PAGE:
White-tailed mongooses lead mainly solitary lives, living in groups primarily when they’re very young and when they’re mating. White-tailed mongooses may forage near each other in areas where a lot of food is available, but they aren’t social the way some other mongooses are. When they encounter members of their species, unless they’re interested in mating, they usually just sniff each others noses, then go on their way. Both males and females are territorial, though male territories frequently overlap female territories. Like other mustelids, they delineate their territories by scent-marking. Territories tend to include several denning sites, and adults may use the same den for 5 to 15 days before moving to a new one.
Although largely silent, white-tailed mongooses do make high-pitched chittering noises and loud bark-screeches when they’re scared or upset.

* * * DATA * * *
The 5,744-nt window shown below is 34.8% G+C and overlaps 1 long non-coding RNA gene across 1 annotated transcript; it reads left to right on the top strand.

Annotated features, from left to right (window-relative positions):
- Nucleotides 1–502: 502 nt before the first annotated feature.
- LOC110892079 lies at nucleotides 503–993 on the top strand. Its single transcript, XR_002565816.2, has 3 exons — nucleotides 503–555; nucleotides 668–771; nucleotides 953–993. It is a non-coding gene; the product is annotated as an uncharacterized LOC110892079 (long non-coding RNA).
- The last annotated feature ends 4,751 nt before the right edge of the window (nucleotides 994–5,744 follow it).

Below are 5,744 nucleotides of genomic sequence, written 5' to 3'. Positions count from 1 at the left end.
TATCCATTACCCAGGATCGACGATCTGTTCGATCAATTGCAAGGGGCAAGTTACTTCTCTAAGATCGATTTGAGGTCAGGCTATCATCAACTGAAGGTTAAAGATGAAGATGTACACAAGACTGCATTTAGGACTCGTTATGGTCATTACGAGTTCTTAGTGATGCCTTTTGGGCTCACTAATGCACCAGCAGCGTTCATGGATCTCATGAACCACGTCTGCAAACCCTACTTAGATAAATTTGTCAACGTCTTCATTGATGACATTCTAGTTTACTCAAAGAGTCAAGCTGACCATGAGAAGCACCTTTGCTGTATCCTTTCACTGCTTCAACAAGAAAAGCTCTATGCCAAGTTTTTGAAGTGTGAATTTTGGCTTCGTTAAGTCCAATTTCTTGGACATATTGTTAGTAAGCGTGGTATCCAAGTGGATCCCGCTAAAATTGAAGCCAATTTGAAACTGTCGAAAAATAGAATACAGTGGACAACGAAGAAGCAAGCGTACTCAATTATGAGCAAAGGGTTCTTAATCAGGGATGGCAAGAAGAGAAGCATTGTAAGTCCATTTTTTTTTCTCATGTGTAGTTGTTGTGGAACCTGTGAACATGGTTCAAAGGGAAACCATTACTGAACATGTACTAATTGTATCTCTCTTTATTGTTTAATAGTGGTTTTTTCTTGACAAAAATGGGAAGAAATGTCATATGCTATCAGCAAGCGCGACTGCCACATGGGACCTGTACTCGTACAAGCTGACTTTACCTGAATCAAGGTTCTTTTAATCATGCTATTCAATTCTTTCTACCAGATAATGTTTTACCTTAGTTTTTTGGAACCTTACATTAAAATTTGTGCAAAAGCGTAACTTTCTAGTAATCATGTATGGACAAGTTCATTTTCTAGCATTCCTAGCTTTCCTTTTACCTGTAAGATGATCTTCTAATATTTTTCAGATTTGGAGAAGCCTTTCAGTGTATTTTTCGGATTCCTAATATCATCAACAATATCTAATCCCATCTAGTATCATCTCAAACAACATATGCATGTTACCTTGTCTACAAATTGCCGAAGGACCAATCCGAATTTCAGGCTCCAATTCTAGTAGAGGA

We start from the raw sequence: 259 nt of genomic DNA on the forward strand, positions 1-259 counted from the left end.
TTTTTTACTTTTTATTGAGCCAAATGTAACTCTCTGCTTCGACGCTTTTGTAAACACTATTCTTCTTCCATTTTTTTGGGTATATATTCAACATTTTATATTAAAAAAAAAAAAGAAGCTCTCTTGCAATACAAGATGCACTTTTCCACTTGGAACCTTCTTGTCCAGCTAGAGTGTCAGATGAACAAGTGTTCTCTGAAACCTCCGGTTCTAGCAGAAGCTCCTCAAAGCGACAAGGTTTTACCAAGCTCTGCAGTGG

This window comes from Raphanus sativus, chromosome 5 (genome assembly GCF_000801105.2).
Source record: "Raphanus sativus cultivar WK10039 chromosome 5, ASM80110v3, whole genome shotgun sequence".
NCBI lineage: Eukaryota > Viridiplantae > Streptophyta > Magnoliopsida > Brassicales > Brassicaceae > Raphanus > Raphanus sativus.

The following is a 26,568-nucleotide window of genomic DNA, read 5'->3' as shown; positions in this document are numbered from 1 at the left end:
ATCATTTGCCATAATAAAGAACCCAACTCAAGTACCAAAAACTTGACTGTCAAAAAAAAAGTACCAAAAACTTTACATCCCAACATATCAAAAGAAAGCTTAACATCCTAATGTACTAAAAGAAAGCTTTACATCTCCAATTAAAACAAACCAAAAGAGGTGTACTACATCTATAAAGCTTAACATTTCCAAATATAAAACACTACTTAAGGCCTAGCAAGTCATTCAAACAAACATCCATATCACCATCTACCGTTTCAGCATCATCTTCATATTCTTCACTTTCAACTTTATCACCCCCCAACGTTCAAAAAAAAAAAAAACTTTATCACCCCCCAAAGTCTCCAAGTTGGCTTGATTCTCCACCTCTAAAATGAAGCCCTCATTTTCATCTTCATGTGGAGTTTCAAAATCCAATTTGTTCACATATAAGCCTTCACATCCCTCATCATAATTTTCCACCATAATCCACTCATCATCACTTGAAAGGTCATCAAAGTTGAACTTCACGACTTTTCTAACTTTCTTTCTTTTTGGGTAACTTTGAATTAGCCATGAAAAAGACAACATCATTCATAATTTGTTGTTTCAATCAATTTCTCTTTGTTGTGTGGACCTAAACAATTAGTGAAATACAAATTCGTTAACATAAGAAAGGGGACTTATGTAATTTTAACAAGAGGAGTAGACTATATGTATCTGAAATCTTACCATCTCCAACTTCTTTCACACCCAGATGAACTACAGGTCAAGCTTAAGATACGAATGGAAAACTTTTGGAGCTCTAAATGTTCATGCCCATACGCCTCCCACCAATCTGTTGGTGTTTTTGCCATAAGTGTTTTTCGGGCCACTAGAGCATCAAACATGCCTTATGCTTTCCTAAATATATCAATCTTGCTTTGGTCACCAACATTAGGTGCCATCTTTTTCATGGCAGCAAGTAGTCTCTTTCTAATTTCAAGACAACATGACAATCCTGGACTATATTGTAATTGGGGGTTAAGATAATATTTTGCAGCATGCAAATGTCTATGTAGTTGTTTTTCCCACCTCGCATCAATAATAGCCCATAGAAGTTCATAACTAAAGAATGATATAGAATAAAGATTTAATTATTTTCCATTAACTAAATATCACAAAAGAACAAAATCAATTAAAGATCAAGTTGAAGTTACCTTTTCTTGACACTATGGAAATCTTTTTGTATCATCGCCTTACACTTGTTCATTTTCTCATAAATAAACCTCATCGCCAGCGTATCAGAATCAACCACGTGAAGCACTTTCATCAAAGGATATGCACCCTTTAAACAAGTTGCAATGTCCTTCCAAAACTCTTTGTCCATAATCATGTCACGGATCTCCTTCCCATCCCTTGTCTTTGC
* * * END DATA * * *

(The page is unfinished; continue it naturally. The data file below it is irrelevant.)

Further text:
Primarily nocturnal, white-tailed mongooses rest during the heat of the day in burrows, but don’t actually dig their own. Instead, they use aardvark or springhare burrows, or holes in termite mounds or in tree trunks. They hunt for six to eight hours every night, traveling as far as 2.5 to 3 miles (4 to 5 km) while patrolling their home range.
The International Union for Conservation of Nature (IUCN) lists white-tailed mongooses as a species of lower risk. They are widespread and seem to thrive near humans.